Photo from the Robert Frost Stone House

The Ten Best Days of the Year (2021)

Hattie Jean Hayes
5 min readJan 5, 2022


Last year, and the year before that, I wrote and published a recap post on Medium where I ranked my top ten favorite days of each year. In 2019, it was begrudging gratitude born from a long lament against myself. In 2020, it was an optimistic tribute to a year of barely-theres. The Ten Best Days of the Year is a happy activity, one predicated on my willingness to find the good in everything, an exercise in self-awareness, a way to capture all those instances of joy that I don’t record in enough detail in my journals or on social media.

And, come on, a blog I only need to update once a year? Perfect, flawless, outstanding.

On January 3, 2021, my grandma died. If you know me, you know that I call her Gram Cracker, that I called her every week, that I talk about her regularly, that I visited her often. I was home for Christmas when she was hospitalized and I was next to her when she died a few days later. I need to tell you, it happened. It was sudden. It was unexpected. It was nothing like the nightmare scenario I’d rehearsed in my head since leaving home at 18. It was better and worse. Mostly worse, because every time I imagined the worst-case scenario, she was still alive when I stopped imagining.

She was 94. She was tough. She had one kidney and no belly button. She had broken her arm a year prior, but sort of forgot that she was never supposed to recover full mobility in her hand, and kept embroidering. She didn’t “stop existing” when she died; some essential, nutritious part of her separated out and floated away, leaving a watery body behind. I spent hours with that body as it emptied. Curled up on my side, Reader’s Digest in hand, reading jokes out loud, I was not sad, yet. I was spending time with my Gram Cracker. This was something I knew how to do. After she was gone from her own house, I became sad.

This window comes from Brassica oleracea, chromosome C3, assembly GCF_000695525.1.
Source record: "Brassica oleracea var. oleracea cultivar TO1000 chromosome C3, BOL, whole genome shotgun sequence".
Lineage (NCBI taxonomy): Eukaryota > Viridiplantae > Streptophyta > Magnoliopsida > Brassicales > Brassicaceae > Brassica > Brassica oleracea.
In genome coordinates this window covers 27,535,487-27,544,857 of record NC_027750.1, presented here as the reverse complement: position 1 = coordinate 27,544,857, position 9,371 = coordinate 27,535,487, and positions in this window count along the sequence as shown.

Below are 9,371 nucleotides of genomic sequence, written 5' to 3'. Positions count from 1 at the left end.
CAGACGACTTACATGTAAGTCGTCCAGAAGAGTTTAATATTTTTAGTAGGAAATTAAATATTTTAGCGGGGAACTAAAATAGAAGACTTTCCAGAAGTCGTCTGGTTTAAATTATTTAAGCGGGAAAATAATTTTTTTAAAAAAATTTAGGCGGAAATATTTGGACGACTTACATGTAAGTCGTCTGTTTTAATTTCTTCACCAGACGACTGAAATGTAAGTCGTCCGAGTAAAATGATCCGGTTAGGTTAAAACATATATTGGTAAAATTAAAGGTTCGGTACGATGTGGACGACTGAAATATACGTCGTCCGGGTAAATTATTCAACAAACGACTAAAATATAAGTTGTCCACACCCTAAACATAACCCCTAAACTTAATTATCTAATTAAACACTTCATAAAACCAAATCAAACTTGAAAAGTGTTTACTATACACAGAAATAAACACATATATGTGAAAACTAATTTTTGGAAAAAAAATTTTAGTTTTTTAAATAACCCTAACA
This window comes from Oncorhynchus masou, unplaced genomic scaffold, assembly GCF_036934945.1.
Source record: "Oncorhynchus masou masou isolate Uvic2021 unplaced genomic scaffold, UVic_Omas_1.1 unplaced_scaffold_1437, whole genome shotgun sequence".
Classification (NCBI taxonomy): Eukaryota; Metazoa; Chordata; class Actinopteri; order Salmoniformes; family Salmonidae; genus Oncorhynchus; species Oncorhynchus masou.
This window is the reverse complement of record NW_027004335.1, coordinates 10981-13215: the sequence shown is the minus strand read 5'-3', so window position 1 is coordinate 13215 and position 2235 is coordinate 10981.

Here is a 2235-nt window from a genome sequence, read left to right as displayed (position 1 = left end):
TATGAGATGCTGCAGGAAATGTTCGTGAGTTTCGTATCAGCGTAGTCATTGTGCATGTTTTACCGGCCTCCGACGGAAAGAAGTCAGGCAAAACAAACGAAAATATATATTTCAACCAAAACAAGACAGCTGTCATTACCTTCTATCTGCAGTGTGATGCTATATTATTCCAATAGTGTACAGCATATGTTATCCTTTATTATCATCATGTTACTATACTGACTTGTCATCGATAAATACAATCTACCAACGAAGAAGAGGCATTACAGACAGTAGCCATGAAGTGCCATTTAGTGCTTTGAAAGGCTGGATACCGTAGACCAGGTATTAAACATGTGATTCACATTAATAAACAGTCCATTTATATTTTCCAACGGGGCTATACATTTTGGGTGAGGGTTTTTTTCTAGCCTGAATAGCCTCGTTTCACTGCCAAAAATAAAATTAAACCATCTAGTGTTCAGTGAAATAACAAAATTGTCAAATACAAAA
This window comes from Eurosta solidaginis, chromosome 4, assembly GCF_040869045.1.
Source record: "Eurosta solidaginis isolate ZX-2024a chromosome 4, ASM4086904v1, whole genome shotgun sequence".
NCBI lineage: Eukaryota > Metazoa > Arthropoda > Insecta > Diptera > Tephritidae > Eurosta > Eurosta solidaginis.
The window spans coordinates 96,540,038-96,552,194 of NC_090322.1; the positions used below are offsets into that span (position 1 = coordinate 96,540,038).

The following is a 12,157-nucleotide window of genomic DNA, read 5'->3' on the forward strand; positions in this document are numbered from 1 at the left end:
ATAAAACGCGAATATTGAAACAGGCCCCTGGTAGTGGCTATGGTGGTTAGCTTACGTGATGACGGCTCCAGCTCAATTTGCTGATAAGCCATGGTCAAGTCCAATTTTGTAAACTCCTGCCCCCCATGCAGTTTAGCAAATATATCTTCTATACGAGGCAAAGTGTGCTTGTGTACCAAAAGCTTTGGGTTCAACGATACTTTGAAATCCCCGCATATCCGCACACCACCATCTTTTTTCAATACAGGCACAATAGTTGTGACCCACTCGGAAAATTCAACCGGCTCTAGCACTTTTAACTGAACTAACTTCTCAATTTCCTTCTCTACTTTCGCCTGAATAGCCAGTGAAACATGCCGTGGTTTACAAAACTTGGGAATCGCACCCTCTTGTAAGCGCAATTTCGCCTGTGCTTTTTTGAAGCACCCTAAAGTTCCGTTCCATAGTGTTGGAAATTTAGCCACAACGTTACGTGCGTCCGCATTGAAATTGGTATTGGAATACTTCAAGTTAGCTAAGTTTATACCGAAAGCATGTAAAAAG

I would be lying to you if I said that this year, I only grieved. But I am not sure how to articulate my grief-flavored year as a list. At first, I thought some aspect of precision had been taken from me, but then I realized it was stuck further into my gut — my ability to voice an emotion was subsumed by my ability to feel it — I need to excavate anything I want to yield.

I wrote poems. I used to be embarrassed about my poetry but I’m too tired to have any shame about things I love anymore. When I very first began writing poetry, years ago, it served a purpose I had not yet accomplished in any sophisticated way with fiction. That is, poetry let me explore an emotion, or a sensation, in a way that also documented it for later replication. Fiction was good and interesting and compelling, but it took me a long while to infuse it with any feeling. Poetry has line breaks like that because it is leaving room for how you feel.